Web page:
At this point the intersection of science and politics takes an ominous turn. When Anil attempts to lay out her evidence before a mixed audience of fellow scientists, military officers and political operatives, she is shocked to find Sarath publicly attacking her conclusions. All her earlier suspicions, which she had tried to overcome, seem confirmed, but as with so much else in this novel, appearances belie reality. For it is Sarath, using the commotion he has created, who spirits away Sailor’s corpse to save itand Anil from government retribution. Now she must leave the country in haste, an option not afforded Sarath, whose mangled body turns up later that day among the victims in Gamini’s hospital morgue. The endless war has claimed another victim and ended the passionate estrangement of two brothers, for whom Anil provided a tenuous link.
Ondaatje likens the image of Gamini patching up his brother’s corpse to a pietà, an image that captures the tortured reality of his country. Paradoxically, however, it is in death that these two estranged brothers are reunited:
There had never been a tunnel of light between them. Instead they had searched out and found their own dominions. Sarath in sun-drenched fields looking for astrological stones, Gamini in his medieval world of Emergency Services. Each of them most at ease, most free, when not conscious of the other.... Each refused to show hesitation and fear, it was only strength and anger they revealed when in the other’s company. The woman Anil had said... I can never understand someone by his strengths. Nothing is revealed there. I can only understand people by their weaknesses.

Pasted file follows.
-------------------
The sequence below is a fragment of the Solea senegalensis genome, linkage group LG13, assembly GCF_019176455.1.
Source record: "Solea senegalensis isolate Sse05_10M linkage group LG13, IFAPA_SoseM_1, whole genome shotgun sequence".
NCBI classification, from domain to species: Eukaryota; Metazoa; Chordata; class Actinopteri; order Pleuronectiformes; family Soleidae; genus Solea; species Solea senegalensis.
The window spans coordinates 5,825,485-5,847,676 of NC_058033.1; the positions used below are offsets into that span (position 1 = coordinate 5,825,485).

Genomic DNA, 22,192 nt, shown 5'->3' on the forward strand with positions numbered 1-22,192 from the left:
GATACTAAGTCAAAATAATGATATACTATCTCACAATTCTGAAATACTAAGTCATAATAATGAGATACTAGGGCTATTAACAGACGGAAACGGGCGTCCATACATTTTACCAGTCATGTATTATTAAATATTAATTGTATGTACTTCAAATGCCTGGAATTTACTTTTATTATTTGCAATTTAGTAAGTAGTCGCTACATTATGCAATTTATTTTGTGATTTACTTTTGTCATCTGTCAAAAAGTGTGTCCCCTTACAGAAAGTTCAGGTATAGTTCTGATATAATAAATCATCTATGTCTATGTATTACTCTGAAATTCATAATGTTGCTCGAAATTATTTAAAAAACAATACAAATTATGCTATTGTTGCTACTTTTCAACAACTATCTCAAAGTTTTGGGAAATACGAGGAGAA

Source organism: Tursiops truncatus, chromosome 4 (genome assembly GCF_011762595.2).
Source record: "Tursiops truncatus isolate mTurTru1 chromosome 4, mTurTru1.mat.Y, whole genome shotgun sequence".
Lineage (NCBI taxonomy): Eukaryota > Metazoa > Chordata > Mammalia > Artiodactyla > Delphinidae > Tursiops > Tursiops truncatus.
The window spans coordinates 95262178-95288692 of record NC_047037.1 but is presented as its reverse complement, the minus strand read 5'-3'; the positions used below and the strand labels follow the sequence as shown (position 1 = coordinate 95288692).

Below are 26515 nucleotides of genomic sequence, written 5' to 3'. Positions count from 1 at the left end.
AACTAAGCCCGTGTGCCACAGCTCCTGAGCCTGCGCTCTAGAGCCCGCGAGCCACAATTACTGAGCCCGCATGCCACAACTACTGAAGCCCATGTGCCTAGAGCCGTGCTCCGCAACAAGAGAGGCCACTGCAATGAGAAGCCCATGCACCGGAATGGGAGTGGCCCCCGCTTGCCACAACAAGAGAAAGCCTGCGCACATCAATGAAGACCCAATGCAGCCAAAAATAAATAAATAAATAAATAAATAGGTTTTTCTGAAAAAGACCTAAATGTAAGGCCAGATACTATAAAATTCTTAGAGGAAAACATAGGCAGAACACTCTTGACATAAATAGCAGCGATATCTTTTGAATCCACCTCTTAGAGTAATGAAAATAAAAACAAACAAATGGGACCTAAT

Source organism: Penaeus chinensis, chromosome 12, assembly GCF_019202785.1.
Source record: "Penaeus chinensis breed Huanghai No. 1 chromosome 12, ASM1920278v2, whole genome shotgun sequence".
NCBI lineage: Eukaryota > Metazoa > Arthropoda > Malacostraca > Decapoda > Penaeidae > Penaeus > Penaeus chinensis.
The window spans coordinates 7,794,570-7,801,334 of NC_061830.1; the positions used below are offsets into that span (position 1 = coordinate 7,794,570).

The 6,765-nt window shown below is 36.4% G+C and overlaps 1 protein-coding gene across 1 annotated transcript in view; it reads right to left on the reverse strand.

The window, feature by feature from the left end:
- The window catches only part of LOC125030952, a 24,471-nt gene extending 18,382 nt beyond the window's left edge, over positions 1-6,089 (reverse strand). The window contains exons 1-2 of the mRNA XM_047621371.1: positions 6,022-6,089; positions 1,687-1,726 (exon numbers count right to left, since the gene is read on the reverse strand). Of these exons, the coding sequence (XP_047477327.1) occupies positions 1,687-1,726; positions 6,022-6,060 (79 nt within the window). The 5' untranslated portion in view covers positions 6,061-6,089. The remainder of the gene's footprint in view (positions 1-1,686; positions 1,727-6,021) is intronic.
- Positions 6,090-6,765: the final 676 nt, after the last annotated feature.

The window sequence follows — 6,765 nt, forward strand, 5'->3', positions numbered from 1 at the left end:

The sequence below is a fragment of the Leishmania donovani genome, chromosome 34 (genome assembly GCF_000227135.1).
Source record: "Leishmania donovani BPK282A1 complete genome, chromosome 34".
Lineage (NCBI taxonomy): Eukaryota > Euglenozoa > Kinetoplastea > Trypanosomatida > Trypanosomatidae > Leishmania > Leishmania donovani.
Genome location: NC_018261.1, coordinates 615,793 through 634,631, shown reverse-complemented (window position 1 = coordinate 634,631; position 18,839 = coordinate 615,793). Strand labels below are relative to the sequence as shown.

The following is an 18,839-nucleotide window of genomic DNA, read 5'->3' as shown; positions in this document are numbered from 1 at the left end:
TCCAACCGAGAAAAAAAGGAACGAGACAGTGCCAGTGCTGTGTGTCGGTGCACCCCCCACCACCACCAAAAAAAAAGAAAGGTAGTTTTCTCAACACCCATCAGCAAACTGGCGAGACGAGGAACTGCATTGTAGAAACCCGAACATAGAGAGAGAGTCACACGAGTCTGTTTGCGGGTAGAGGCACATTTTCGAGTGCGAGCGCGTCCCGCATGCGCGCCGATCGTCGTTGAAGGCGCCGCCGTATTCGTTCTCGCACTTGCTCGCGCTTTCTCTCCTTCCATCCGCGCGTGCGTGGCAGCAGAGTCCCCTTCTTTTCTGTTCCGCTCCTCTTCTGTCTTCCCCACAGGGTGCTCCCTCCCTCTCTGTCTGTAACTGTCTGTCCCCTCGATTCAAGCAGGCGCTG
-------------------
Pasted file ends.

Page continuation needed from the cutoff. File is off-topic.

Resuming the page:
And no one wins a civil war through weakness.
But the last word of this novel belongs to none of these three; that is reserved for Ananda who returns to his ritual work. Thieves have blown up a massive, 120- foot-high statue of the Buddha in a fruitless search for treasure. Ananda gathers the local villagers to restore the statue that is to be matched by a new one constructed a mile away. In recognition, he is again given the honor of completing the new statue by painting on the eyes, without which it is not the Buddha.
Perched on a ladder, aided by a young assistant, Ananda faces away from the statue, chiseling out the eyes and painting them through a mirror, for no mortal can meet the Buddha’s gaze directly. What he sees is what the Buddha will see: all the fibres of natural history around him.... He could feel each current of wind...every lattice-like green shadow created by cloud. There was a girl moving in the forest. The rain miles away blowing like blue dust towards him.
And then there are the birds whose tiniest of hearts...beating exhausted and fast remind him of his murdered wife in the vacuum of her disappearance. A small brave heart. In the heights she loved and in the dark she feared. But Ondaatje does not end with this panoptic vision; instead, he leaves us, as a sign of hope, something far closer and more tactile: He felt the boy’s concerned hand in his. This sweet touch from the world.